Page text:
A limitation of this report is that we cannot conclude that this degree of extreme and prolonged hypotension is safe and effective in preserving central neurological function in all patients with trauma because our patient was young and healthy and did not have severe traumatic brain or spinal cord injury. Hypotensive resuscitation strategies are contraindicated in patients with brain or spinal injuries because maintaining adequate perfusion pressure is crucial to ensuring tissue oxygenation of the injured central nervous system.1–5 Patients with central nervous system injury and older patients were excluded in previous articles about hypotensive resuscitation.1,5

Back to Top | Article Outline


Our patient with severe trauma survived and achieved good central neurological outcomes despite extreme and prolonged treatment-resistant hypotension, to a level that was lower and for a longer duration than that previously reported as being permissible. Future reports elucidating details about the hypotension might help clarify the mechanisms affecting neurological outcomes in trauma patients.

Back to Top | Article Outline


The authors are indebted to Yusuke Shigematsu, MD, Gen Hasegawa, MD, Asako Nitta, MD, and Takeshi Murouchi, MD, PhD, at Kitami Red Cross Hospital, for treatment of the patient and critical reading of this manuscript.

Back to Top | Article Outline


Name: Wataru Sakai, MD.

Contribution: This author helped in the critical care management of this case and draft the manuscript.

Name: Kayoko Okazaki, MD, PhD.

Contribution: This author helped in the critical care management of this case and write and review the manuscript.

Name: Johji Arakawa, MD, PhD.

Contribution: This author helped in the critical care management of this case and write and review the manuscript.

Name: Satoshi Fujita, MD, PhD.

Contribution: This author helped write and review the manuscript.

Name: Michiaki Yamakage, MD, PhD.

Contribution: This author helped write and review the manuscript.

This manuscript was handled by: BobbieJean Sweitzer, MD, FACP.


BP = = blood pressure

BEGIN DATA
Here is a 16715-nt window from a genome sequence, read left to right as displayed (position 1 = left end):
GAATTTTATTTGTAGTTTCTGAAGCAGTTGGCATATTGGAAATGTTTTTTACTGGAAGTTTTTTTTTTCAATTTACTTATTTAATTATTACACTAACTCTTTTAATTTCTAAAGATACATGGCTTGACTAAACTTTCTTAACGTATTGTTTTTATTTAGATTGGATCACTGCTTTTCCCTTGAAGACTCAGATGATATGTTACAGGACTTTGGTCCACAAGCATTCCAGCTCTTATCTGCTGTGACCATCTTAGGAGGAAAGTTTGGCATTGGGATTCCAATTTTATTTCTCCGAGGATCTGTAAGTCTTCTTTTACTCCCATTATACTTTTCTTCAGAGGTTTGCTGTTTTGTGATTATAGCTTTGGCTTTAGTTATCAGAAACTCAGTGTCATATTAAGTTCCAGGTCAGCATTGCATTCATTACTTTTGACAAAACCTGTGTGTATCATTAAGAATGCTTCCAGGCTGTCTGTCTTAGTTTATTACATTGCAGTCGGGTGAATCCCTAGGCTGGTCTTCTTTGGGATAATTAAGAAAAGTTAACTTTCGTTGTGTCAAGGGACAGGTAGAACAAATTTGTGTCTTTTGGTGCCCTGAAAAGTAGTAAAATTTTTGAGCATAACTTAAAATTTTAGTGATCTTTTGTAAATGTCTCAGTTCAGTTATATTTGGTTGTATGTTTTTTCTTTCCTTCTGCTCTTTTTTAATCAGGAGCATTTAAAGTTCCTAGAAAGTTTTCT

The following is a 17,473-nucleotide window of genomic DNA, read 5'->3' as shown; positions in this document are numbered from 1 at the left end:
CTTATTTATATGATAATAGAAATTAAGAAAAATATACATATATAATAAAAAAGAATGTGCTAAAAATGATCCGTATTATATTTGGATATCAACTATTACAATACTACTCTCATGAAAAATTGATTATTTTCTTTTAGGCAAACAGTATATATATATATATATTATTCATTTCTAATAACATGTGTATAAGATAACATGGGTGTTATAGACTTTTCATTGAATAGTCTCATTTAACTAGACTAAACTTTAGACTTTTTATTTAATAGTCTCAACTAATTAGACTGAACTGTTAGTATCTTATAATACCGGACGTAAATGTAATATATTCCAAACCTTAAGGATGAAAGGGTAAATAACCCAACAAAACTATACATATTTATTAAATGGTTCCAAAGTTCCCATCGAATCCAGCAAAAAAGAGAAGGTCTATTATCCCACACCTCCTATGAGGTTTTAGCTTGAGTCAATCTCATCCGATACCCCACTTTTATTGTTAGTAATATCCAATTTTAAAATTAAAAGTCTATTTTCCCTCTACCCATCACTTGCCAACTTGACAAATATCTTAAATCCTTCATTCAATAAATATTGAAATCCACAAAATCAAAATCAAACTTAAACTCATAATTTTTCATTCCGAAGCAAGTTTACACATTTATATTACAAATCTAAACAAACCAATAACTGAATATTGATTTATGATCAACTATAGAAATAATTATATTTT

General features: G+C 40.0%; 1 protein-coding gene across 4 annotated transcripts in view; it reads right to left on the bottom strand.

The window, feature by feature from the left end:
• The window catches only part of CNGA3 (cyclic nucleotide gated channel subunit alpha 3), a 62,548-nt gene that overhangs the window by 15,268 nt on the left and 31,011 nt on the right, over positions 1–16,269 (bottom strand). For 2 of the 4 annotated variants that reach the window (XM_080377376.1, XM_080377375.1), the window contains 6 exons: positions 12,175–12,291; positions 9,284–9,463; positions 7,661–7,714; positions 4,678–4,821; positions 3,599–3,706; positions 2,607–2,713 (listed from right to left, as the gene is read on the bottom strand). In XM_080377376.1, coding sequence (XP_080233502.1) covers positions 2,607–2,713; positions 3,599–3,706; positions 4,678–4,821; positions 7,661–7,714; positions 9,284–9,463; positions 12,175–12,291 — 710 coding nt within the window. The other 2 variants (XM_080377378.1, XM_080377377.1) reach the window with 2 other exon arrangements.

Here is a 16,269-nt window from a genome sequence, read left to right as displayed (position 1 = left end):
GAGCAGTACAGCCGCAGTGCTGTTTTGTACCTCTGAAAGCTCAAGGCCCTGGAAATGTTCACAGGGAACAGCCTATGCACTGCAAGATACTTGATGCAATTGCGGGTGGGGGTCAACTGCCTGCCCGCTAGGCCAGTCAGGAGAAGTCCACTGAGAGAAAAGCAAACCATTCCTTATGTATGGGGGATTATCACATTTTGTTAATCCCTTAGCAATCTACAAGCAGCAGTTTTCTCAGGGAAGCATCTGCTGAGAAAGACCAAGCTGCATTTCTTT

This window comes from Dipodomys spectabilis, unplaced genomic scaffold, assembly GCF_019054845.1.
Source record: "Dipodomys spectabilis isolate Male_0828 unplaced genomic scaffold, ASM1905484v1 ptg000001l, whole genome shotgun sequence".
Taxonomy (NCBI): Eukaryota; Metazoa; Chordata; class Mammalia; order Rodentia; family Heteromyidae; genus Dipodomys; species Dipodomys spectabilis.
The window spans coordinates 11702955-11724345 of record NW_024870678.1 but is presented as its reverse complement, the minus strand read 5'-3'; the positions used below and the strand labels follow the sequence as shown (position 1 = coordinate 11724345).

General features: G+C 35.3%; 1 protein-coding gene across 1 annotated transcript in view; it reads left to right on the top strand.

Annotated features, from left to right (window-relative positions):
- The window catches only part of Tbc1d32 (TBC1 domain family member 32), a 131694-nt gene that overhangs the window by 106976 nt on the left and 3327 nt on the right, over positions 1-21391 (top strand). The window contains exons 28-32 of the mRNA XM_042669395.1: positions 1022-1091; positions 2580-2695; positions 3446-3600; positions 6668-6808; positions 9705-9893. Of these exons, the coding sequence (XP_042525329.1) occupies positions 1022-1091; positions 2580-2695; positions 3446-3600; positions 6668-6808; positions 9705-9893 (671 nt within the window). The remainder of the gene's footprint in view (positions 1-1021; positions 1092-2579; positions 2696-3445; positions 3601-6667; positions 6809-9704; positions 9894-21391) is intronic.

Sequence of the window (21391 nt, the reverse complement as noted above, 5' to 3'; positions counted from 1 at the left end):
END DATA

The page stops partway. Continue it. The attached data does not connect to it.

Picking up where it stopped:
FFP = = fresh frozen plasma

MAP = = mean arterial pressure

pRBCs = = packed red blood cells

Back to Top | Article Outline


1. Rossaint R, Bouillion B, Cerny V, et al. The European guideline on management of major bleeding and coagulopathy following trauma: fourth edition. Crit Care. 2016;20:100.
2. Smith JB, Pittet JF, Pierce A. Hypotensive resuscitation. Curr Anesthesiol Rep. 2014;4:209–215.
3. Tran A, Yates J, Lau A, Lampron J, Matar M. Permissive hypotension versus conventional resuscitation strategies in adult trauma patients with hemorrhagic shock: a systematic review and meta-analysis of randomized controlled trials. J Trauma Acute Care Surg. 2018;84:802–808.
4. Woolley T, Thompson P, Kirkman E, et al. Trauma hemostasis and oxygenation research network position paper on the role of hypotensive resuscitation as part of remote damage control resuscitation. J Trauma Acute Care Surg. 2018;84:S3–S13.
5. Morrison CA, Carrick MM, Norman MA, et al. Hypotensive resuscitation strategy reduces transfusion requirements and severe postoperative coagulopathy in trauma patients with hemorrhagic shock: preliminary results of a randomized controlled trial. J Trauma. 2011;70:652–663.
6. Li T, Zhu Y, Hu Y, et al. Ideal permissive hypotension to resuscitate uncontrolled hemorrhagic shock and the tolerance time in rats. Anesthesiology. 2011;114:111–119.
7. Carney N, Totten AM, O'Reilly C, et al. Guidelines for the management of severe traumatic brain injury, fourth edition. Neurosurgery. 2017;80:6–15.
8. Ryken TC, Hurlbert RJ, Hadley MN, et al. The acute cardiopulmonary management of patients with cervical spinal cord injuries. Neurosurgery. 2013;72suppl 284–92.
9. Peter L, Arman D. Recent advances in the use of vasopressors and inotropes in neurotrauma. Curr Anesthesiol Rep. 2014;4:10–18.
10. Stocchetti N, Taccone FS, Citerio G, et al. Neuroprotection in acute brain injury: an up-to-date review. Crit Care. 2015;19:186.
11. Rouanet C, Reges D, Rocha E, Gagliardi V, Silva GS. Traumatic spinal cord injury: current concepts and treatment update. Arq Neuropsiquiatr. 2017;75:387–393.
12. Russo RM, Neff LP, Lamb CM, et al. Partial resuscitative endovascular balloon occlusion of the aorta in swine model of hemorrhagic shock. J Am Coll Surg. 2016;223:359–368.
13. Haapanen H, Herajärvi J, Arvola O, et al. Remote ischemic preconditioning protects the spinal cord against ischemic insult: an experimental study in a porcine model. J Thorac Cardiovasc Surg. 2016;151:777–785.
14. Jensen HA, Loukogeorgakis S, Yannopoulos F, et al. Remote ischemic preconditioning protects the brain against injury after hypothermic circulatory arrest. Circulation. 2011;123:714–721.
Copyright © 2019 The Author(s). Published by Wolters Kluwer Health, Inc. on behalf of the International Anesthesia Research Society.